Created by Colossal Order, a Finnish studio initially employing only nine people, Cities:Skylines development started with one simple goal: to create a fun, modern take on the classic city builder. As it turned out, they weren’t the only ones pining for a return to the genre, as in just over a year and half Cities Skylines has managed to sell a jaw dropping two million units.“The reaction was crazy!” gushes Colossal Order’s CEO, Mariina Hallikainen. “It was really overwhelming – just everything that a game developer could hope to achieve with their game.”
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Yet things weren’t always looking quite so peachy. Mere months after starting development, this small studio from Finland found themselves going head to head with the very series that inspired them: Sim City. “When they announced [Sim City 2013] we thought, ‘Well, that’s it – there’s going to be no room for competition,’” admits Mariina with a shrug.“We were sure that they would hold their throne.”
Luckily for Colossal Order though, EA turned out to be their own worst enemy. Demanding that players play online at all times, a wave of server problems at launch saw thousands of angry players unable to even login to Sim City 2013. Worse still, many of the players that did manage to get in and start building soon found their cloud save data had been completely wiped from the server. With public outcry and terrible reviews flooding the internet, EA refused to refund players, desperately, but ultimately unsuccessfully, attempting to patch the game back to health.
After the failure of Sim City 2013, there was a sizeable building-sim shaped gap in the market that Colossal Order were all too happy to fill. “We were very fortunate there,” reflects Hallikainen. “I have to say it did play a factor in our success.” Yet while their success was partly down to being in the right place at the right time, Colossal Order ultimately succeeded because they chose to embrace their community. Making their game work entirely offline and opening it up to modders, Colossal Order listened to what gamers wanted and worked tirelessly to make sure the community could be a part of the process.“Because we are still a small team, it was important to us that there were tools there so that people could create their own fun and share it with others,” explains Mariina.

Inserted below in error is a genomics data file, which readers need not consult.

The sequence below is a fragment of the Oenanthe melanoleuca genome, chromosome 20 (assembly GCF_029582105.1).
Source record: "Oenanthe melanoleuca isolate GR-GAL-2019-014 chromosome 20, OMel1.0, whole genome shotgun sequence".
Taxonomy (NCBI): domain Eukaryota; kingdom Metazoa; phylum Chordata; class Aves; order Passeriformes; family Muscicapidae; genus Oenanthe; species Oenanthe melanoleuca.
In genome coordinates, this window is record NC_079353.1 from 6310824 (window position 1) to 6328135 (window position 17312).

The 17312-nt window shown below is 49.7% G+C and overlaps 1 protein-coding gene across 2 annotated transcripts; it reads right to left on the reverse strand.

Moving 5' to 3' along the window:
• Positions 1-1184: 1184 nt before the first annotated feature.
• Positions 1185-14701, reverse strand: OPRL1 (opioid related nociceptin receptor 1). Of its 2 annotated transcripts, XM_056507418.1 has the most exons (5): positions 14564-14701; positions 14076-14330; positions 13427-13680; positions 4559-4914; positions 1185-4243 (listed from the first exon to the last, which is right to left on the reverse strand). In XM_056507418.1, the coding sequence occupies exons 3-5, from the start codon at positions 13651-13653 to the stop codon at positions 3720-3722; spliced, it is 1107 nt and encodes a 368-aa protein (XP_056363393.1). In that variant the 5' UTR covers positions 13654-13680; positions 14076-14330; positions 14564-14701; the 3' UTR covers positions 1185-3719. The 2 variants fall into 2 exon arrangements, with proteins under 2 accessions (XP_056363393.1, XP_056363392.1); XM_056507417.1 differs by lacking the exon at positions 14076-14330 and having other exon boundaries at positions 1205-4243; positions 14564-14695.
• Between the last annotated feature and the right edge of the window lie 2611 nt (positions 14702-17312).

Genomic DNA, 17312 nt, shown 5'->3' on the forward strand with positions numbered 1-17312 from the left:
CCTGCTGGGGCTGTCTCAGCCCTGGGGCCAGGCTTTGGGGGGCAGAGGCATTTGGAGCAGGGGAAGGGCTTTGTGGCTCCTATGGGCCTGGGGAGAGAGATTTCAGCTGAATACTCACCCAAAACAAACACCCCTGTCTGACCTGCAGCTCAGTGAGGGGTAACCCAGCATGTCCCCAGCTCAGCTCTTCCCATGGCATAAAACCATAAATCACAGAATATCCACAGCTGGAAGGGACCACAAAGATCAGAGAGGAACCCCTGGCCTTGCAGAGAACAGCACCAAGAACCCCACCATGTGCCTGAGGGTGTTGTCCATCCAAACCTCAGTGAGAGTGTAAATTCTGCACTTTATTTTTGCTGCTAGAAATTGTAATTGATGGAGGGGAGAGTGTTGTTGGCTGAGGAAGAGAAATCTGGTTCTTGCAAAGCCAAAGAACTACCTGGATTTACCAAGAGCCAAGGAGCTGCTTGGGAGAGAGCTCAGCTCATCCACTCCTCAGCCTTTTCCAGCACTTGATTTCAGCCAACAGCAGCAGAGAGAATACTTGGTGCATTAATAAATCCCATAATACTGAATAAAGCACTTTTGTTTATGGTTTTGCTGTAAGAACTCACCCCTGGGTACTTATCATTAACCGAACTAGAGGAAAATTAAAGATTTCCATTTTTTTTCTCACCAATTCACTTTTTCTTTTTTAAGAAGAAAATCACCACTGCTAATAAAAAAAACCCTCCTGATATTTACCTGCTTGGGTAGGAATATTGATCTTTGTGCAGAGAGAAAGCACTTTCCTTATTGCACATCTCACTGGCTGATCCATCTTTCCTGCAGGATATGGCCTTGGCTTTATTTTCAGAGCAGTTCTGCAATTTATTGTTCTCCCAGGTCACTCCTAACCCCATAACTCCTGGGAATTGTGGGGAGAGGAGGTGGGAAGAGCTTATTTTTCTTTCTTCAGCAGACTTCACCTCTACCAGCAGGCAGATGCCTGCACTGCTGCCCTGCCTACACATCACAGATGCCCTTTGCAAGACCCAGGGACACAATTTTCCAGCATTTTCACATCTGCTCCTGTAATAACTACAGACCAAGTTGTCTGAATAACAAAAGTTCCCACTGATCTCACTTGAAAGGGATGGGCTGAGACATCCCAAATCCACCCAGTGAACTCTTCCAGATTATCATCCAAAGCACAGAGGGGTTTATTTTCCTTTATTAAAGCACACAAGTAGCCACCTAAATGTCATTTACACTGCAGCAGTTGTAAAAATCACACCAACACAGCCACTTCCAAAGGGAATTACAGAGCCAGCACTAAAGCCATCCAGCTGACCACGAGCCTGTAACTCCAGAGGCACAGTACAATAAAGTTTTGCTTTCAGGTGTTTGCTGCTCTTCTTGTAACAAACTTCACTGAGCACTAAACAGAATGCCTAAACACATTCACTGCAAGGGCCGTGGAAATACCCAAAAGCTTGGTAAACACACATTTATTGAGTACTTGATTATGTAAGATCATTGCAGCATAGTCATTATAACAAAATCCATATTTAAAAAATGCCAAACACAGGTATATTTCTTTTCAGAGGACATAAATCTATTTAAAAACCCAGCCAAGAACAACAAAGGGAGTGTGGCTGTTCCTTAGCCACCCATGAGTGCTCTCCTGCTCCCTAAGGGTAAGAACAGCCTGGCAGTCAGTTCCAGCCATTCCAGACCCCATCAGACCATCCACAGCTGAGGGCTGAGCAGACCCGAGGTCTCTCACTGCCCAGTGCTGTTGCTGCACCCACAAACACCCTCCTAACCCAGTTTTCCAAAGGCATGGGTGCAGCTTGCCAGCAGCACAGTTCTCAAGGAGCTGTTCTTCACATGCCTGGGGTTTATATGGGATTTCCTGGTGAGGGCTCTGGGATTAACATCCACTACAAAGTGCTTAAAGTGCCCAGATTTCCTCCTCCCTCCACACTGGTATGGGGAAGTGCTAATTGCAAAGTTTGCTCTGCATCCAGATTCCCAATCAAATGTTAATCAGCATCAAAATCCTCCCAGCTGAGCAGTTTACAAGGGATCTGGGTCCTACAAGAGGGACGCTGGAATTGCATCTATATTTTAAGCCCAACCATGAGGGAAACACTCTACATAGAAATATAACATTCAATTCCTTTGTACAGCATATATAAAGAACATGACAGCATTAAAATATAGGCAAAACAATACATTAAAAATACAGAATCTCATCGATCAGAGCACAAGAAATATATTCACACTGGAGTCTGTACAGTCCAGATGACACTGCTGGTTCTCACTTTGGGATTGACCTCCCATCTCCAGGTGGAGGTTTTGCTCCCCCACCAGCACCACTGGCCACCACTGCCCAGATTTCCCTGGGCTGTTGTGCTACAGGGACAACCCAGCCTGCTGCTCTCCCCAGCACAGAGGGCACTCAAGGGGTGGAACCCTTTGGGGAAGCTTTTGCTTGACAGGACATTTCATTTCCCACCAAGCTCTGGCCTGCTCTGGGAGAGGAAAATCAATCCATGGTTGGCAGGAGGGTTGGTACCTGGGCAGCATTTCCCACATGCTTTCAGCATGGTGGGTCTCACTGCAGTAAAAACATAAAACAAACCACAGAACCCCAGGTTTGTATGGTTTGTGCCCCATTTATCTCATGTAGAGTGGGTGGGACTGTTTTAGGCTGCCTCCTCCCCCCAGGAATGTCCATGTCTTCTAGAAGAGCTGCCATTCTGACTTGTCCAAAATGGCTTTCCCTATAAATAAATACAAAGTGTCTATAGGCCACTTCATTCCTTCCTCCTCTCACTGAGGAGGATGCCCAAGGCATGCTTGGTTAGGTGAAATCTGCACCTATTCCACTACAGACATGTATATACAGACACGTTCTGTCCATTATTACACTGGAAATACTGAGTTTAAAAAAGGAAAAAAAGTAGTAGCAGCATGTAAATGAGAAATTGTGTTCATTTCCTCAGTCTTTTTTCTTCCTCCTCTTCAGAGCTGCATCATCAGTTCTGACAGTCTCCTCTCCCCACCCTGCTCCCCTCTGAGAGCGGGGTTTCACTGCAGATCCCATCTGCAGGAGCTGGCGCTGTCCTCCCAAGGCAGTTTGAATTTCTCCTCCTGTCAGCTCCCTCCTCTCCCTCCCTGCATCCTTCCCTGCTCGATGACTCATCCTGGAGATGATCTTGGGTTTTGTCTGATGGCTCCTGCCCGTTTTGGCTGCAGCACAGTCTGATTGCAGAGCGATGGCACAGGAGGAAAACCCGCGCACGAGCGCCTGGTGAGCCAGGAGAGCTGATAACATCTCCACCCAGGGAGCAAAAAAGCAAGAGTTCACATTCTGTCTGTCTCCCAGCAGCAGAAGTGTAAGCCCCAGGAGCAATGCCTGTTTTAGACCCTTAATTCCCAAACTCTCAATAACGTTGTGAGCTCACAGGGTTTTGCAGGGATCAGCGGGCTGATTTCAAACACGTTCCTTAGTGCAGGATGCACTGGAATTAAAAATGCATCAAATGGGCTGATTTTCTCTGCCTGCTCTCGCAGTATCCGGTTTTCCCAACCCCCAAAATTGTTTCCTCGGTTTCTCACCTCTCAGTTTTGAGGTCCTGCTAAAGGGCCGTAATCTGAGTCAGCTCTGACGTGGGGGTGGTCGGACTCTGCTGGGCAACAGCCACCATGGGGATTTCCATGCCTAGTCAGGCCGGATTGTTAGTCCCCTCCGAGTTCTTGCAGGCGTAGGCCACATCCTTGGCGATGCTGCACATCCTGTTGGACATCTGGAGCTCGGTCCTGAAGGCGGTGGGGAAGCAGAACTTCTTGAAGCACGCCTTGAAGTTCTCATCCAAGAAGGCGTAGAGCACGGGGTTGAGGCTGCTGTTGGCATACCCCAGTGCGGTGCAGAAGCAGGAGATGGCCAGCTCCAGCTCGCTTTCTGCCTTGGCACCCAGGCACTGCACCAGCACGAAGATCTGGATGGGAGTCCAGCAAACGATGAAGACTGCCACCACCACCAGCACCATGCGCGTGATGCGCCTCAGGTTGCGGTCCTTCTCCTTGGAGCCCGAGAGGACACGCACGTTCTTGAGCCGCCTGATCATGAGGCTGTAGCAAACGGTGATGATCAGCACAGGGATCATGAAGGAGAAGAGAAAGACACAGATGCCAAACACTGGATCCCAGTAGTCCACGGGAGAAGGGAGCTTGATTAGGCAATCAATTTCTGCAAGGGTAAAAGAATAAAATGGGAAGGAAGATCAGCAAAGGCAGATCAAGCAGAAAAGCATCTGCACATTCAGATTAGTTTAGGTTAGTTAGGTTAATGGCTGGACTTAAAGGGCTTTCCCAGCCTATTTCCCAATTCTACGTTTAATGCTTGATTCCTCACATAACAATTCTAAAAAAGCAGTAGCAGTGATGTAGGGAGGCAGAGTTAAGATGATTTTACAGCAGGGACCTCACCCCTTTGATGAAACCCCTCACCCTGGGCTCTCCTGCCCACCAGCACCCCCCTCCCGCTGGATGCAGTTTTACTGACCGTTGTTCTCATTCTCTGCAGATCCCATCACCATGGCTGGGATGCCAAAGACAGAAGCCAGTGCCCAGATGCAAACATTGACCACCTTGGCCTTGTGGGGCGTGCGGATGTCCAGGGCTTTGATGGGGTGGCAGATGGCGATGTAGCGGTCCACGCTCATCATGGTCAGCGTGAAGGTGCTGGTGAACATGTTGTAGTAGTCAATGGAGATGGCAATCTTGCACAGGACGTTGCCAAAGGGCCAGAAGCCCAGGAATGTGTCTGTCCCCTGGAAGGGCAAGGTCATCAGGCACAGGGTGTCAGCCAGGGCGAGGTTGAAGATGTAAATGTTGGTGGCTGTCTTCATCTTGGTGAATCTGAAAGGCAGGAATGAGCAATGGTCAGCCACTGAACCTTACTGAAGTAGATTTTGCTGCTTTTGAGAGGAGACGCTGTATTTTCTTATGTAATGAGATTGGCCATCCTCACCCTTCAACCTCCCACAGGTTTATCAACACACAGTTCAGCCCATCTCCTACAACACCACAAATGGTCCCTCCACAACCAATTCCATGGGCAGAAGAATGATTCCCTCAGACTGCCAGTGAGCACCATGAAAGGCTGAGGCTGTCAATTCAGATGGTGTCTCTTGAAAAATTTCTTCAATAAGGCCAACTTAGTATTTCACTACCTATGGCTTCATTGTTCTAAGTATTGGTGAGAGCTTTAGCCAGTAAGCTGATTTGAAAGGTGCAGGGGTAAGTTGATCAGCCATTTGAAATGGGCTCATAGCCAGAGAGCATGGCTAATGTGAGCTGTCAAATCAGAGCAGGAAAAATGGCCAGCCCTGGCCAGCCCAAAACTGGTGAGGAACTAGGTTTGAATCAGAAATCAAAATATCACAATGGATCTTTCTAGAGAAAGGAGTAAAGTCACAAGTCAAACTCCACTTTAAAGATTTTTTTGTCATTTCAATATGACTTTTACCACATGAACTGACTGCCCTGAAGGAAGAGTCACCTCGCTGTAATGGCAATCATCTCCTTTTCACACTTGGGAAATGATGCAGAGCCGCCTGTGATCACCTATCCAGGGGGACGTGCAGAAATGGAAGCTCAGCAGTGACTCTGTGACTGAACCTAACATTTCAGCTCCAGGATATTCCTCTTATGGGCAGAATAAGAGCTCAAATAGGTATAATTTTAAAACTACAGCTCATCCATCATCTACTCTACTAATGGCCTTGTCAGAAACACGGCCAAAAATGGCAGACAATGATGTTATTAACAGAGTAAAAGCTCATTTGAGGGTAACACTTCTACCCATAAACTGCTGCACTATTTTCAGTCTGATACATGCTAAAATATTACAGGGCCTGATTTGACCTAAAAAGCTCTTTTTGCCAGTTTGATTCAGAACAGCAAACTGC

Judging by the response so far, it’s a strategy that’s paid off. Browsing through the game’s Steam Workshop, you’ll find just shy of 100,000 different pieces of user submitted content. “We’re very happy to see how engaged the community is,” beams Mariina. “There’s definitely a mutual respect in terms of our team and the really active people in the community.” Yet for all the fun that the community have been having with the game so far, it’s the latest expansion, Natural Disasters, where Colossal Order are adding the most new content we’ve seen to Cities yet. “Our focus as a studio is on implementing things that only we can do for the game, adding new features that modders can’t,” explains Mariina.